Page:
August is National Water Quality Month, a perfect time to take a look at some of the ways that regions can use the Clean Water State Revolving Fund (CWSRF) and Drinking Water State Revolving Fund (DWSRF) to support local water infrastructure improvements.
What are the State Revolving Fund (SRF) Programs?
The CWSRF and DWSRF are programs which function through a federal-state partnership that uses federal funds matched with state funds to capitalize water infrastructure banks in all 50 states and Puerto Rico.
Money from these state banks is distributed for loans, refinancing, purchasing, guaranteeing local debt, and purchasing bond insurance. Recipients who receive money at low interest rates return payments to the fund, allowing it to “revolve.”
SRF Funding Provides a Good Value for Communities
SRF loans are typically provided at lower interest rates and with more flexibility than other financing options can provide.
According to the EPA’s DWSRF fact sheet:
- In 2018, the average DWSRF loan had an interest rate of 1.8%.
- Loan terms can be extended up to 30 years.
- Repayment begins up to 18 months after project completion.
CWSRF funds can be used for:
- Municipal wastewater facility construction,
- Control of nonpoint sources of pollution,
- Construction of decentralized wastewater treatment systems,
- Green infrastructure projects,
- Estuary protection, and
- Other water quality projects.
DWSRF Funds can be used for:
- Drinking Water Treatment,
- Pipe Installation/Replacement,
- Source Water Protection,
- Well Construction/Rehabilitation,
- Storage, and
- Other water quality projects.
How Can Regions Councils Get More Involved With SRFs?
Regional councils, as “intermunicipal agencies,” are eligible to directly borrow from SRFs. Regional councils can also coordinate borrowing for their members and for groups of members and other entities with projects that extend beyond state borders.
Regional Councils as “Intermunicipal Agency” Borrowers
As “intermunicipal agencies,” regional councils can receive SRF funding for individual members or for the council itself.
The EPA’s “Financing Options for Nontraditional Eligibilities in the Clean Water State Revolving Fund Programs” highlights several loans provided directly to regional councils:
- $1.0 million to the Missouri Association Councils of Government (MACOG) for capitalization of the Missouri On-Site Wastewater Improvement Grant-Loan Program. MACOG directed this funding in a pass-through arrangement to homeowners for the repair or replacement of on-site wastewater treatment systems.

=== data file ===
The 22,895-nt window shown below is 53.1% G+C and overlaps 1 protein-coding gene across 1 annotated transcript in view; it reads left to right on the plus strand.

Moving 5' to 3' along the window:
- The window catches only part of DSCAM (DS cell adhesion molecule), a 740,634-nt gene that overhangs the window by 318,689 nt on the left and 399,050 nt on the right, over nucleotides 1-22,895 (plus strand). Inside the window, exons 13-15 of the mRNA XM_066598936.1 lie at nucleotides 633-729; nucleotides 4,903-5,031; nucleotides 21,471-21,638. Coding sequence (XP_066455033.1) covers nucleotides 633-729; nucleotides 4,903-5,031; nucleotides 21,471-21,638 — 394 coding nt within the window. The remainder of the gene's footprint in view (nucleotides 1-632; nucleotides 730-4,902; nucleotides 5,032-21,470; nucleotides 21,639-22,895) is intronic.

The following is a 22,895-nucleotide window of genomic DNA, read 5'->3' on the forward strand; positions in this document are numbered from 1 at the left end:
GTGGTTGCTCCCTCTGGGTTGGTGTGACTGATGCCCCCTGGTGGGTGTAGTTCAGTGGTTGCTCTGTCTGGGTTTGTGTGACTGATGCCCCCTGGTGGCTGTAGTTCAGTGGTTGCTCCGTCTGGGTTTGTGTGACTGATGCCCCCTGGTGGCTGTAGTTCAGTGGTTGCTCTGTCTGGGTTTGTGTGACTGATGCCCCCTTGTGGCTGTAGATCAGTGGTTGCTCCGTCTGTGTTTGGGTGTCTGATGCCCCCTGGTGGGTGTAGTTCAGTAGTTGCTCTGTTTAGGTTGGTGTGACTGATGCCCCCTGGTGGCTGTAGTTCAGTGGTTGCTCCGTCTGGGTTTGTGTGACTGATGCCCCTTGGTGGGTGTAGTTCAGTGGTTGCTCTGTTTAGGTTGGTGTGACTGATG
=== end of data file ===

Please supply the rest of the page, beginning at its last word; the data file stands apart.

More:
- $3.5 million to the Association of Bay Area Governments (ABAG) divided among four assistance agreements for projects which included trash capture devices for catchment basins.
- $2 million to the Delaware Valley Regional Planning Commission (DVRPC) for green infrastructure projects focused on addressing non-point source pollutant loads.
Regional Councils as Coordinators for Smaller SRF Borrowers
Project management and reporting requirements can be a challenge for smaller entities that are interested in borrowing SRF funds. Regional Councils can help these smaller borrowers by supporting some of this work.
Idaho is an example of a state that encourages this type of coordination. According to the Idaho State Department of Environmental Quality, “to help many of the smaller DWSRF borrowers comply with this requirement, Idaho has encouraged them to coordinate with Councils of Government. This arrangement seems to be paying dividends in terms of oversight and compliance.”
Interstate projects present another opportunity for regional councils to operate as SRF coordinators. In these cases, regional councils can apply for loans on behalf of multiple municipalities in different states who are working together on a project whose geographic scope extends past state lines.
SRF Program Details Vary by State
Each state administers their revolving fund individually and project and borrower eligibility varies significantly. For details regarding your state’s SRFs, contact your state SRF contacts.